Trust Me, I’m Lying: PR gone wrong. There’s a lot of great tips in this book from a “don’t do this” standpoint. Euphoric recall as a teaching mechanism. The dark side of PR.
Crossing the Chasm: This book is about how some tech companies go mainstream (and uber-profitable) and how some just don’t. There is a chasm between early adoption and mainstream. Why? How do you keep from getting caught in it? Great items this book does a great job covering. If you’re in the startup/innovation/tech scene, you simply have to read this book; it’s a classic.
The Art of the Start: Another classic (one I wish I’d of read years earlier), Guy Kawasaki takes aim at startups, looking to secure VC or bootstrap. Lots of great tips. Lots of good stories. From a veteran of the startup community, just without the grizzled aspects many of the veterans can get.
Enchantment: I’m just gonna’ throw in another book. This one tells the story of how Kawasaki got his start at Apple and has some parallels drawn between his time in the jewelry industry and marketing. It’s a good book. If you only have time for one of his books, read Art of the Start. If you have time for two, get Enchantment.
Ideas Are Free: This book caused me to setup meetings with people who would never think of tag lines and other creative items. I had mixed results, but it was abso-frickin’-lutely worth it. Not only do non-creatives have lots of good ideas, they also have lots of great responses to being included.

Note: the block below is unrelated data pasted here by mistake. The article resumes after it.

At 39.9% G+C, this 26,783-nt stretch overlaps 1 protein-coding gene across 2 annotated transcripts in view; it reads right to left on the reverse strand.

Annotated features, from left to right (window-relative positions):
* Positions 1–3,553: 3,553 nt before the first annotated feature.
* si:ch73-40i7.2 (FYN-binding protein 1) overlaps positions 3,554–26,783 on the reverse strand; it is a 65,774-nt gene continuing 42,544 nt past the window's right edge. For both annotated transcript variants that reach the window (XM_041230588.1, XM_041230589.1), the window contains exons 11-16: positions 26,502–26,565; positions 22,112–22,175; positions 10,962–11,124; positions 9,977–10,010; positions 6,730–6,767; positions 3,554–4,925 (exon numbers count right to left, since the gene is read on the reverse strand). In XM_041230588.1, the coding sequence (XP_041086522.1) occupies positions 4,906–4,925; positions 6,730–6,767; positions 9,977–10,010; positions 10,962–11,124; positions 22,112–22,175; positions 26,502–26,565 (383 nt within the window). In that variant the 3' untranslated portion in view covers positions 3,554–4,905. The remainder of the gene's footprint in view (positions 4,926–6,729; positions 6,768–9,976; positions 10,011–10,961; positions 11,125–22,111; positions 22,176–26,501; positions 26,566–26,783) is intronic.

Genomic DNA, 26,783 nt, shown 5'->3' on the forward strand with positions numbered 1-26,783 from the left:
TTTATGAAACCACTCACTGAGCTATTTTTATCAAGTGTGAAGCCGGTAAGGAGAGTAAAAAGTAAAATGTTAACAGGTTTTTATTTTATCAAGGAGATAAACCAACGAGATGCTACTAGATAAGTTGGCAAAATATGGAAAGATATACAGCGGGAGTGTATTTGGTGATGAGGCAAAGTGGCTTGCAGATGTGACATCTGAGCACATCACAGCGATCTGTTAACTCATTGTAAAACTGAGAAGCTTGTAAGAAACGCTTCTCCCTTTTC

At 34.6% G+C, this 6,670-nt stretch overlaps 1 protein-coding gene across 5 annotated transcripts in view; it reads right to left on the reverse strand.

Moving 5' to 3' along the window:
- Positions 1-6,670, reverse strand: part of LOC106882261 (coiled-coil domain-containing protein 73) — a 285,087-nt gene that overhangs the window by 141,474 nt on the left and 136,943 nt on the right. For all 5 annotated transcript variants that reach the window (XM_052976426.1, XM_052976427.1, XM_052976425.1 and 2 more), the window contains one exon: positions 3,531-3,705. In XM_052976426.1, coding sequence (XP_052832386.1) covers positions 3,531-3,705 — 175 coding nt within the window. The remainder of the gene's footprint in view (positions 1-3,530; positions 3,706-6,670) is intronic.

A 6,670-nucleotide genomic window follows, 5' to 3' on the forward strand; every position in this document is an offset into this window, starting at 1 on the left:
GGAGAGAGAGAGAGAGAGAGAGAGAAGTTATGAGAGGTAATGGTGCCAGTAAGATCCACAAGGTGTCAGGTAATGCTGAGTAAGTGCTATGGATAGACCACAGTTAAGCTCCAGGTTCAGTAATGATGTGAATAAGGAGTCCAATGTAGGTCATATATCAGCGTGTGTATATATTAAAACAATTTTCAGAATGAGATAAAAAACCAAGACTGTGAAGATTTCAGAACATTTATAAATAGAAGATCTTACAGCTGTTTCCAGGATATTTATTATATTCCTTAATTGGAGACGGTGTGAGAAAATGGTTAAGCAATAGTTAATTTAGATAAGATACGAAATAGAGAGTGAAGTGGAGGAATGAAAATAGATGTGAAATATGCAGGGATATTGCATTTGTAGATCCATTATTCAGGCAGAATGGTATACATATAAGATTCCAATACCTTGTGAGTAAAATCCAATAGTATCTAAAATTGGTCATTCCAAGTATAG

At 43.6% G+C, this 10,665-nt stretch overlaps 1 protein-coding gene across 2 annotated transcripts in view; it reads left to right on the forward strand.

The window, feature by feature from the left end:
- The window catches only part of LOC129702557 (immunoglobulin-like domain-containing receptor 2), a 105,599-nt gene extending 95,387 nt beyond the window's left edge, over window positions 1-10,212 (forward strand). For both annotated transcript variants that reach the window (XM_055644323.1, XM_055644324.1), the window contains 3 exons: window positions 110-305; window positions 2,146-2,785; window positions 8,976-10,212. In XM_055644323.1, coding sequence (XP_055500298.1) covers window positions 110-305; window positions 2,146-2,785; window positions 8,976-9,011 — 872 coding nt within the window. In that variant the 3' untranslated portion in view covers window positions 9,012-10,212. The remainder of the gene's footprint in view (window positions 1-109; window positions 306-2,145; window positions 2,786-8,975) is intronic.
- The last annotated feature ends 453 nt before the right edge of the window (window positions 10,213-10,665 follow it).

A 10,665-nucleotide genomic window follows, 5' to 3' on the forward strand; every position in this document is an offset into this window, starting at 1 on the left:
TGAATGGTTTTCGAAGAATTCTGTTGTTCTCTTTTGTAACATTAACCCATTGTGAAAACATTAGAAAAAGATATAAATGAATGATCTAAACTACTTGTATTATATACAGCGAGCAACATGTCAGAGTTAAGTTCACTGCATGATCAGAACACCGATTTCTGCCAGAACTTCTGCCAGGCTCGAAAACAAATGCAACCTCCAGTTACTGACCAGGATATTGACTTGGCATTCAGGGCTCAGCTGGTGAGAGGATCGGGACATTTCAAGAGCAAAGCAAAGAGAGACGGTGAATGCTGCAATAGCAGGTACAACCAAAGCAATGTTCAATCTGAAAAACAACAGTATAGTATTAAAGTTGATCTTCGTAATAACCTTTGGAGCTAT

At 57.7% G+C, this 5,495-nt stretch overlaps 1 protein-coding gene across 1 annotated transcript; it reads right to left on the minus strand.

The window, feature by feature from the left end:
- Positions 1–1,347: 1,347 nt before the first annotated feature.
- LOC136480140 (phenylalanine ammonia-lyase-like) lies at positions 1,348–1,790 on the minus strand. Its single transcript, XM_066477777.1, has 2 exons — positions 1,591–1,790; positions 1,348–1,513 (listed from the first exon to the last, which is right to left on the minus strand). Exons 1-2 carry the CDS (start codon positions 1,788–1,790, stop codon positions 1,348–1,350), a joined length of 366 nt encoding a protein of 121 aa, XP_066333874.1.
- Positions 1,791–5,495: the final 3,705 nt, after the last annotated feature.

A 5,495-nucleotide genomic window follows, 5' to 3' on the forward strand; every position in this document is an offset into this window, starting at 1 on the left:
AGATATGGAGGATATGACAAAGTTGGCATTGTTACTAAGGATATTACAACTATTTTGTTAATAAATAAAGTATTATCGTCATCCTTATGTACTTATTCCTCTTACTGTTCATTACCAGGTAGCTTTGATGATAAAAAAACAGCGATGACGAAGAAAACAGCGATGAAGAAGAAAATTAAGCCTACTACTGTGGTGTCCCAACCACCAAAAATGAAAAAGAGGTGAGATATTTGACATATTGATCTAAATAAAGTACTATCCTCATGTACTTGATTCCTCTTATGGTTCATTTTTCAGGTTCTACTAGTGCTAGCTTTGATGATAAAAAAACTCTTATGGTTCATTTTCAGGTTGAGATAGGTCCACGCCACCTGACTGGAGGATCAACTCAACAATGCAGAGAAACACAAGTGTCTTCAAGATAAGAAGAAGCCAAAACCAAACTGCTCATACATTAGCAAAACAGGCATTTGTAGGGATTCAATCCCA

Delivering Happiness: How does Zappos end up with such a fanatical fan base? Support. If you’ve ever returned something to Zappos, you know what I mean. Everything about shopping there is a great experience. Not everyone can expend the resources they do, as support isn’t as integral a part of their strategy as it is at Zappos. But there are lots of
The Innovator’s Dilemma: The thesis: there are waves of innovation and you have to keep releasing disruptive tech to stay on those waves. If you listen to customers too much, you might miss out. If you don’t go downmarket eventually someone else will. If you don’t read this book, you won’t get all these fantastic tips.
The Lean Startup: Fail fast. It’s a good thesis to a book. Don’t fail too fast. I think they forgot to tell you when the breaking point is. But there are lots of stories and tips in this book that can help any fledgling product or business. And it’s well worth the time and money. Probably my second favorite book on the list.
Rework: Why schedule a 60 minute meeting when a 15 minute meeting (er, spike) will do? Lots of great little tips in this book from the people behind 37 Signals and Ruby.
Rookie Smarts: Liz Wiseman loves putting newbies into roles and seeing how they do. And she’s had success at it. In this book, there’s a bit of a simplistic approach to that (not everyone can sit in every chair in a growing company). But the most important aspect of this book is that she defined a few types of people or places in life that “rookies” are and how you can engage those specific groups best. this was probably my favorite part of the whole book.